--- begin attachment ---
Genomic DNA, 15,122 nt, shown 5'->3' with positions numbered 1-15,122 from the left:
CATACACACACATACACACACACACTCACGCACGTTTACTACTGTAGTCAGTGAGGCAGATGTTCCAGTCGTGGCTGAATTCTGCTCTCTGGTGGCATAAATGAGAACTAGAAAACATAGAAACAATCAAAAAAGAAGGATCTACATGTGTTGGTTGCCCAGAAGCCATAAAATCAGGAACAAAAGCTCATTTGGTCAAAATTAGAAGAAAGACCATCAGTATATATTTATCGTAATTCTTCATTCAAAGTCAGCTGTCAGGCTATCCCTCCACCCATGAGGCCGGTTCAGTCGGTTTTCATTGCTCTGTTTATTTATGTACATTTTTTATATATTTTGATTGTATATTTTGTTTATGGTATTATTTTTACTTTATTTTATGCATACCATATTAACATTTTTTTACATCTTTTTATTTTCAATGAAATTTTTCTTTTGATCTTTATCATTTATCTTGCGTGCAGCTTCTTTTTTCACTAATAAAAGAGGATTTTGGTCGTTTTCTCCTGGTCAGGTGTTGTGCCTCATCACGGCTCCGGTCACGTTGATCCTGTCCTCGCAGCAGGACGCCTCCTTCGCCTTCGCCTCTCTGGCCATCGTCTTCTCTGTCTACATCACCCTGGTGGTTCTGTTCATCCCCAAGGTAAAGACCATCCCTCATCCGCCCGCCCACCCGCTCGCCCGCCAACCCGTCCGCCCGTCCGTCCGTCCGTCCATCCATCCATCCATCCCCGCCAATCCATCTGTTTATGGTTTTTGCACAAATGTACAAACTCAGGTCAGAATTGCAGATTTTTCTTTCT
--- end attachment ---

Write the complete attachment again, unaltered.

Genomic DNA, 15,122 nt, shown 5'->3' with positions numbered 1-15,122 from the left:
CATACACACACATACACACACACACTCACGCACGTTTACTACTGTAGTCAGTGAGGCAGATGTTCCAGTCGTGGCTGAATTCTGCTCTCTGGTGGCATAAATGAGAACTAGAAAACATAGAAACAATCAAAAAAGAAGGATCTACATGTGTTGGTTGCCCAGAAGCCATAAAATCAGGAACAAAAGCTCATTTGGTCAAAATTAGAAGAAAGACCATCAGTATATATTTATCGTAATTCTTCATTCAAAGTCAGCTGTCAGGCTATCCCTCCACCCATGAGGCCGGTTCAGTCGGTTTTCATTGCTCTGTTTATTTATGTACATTTTTTATATATTTTGATTGTATATTTTGTTTATGGTATTATTTTTACTTTATTTTATGCATACCATATTAACATTTTTTTACATCTTTTTATTTTCAATGAAATTTTTCTTTTGATCTTTATCATTTATCTTGCGTGCAGCTTCTTTTTTCACTAATAAAAGAGGATTTTGGTCGTTTTCTCCTGGTCAGGTGTTGTGCCTCATCACGGCTCCGGTCACGTTGATCCTGTCCTCGCAGCAGGACGCCTCCTTCGCCTTCGCCTCTCTGGCCATCGTCTTCTCTGTCTACATCACCCTGGTGGTTCTGTTCATCCCCAAGGTAAAGACCATCCCTCATCCGCCCGCCCACCCGCTCGCCCGCCAACCCGTCCGCCCGTCCGTCCGTCCGTCCATCCATCCATCCATCCCCGCCAATCCATCTGTTTATGGTTTTTGCACAAATGTACAAACTCAGGTCAGAATTGCAGATTTTTCTTTCT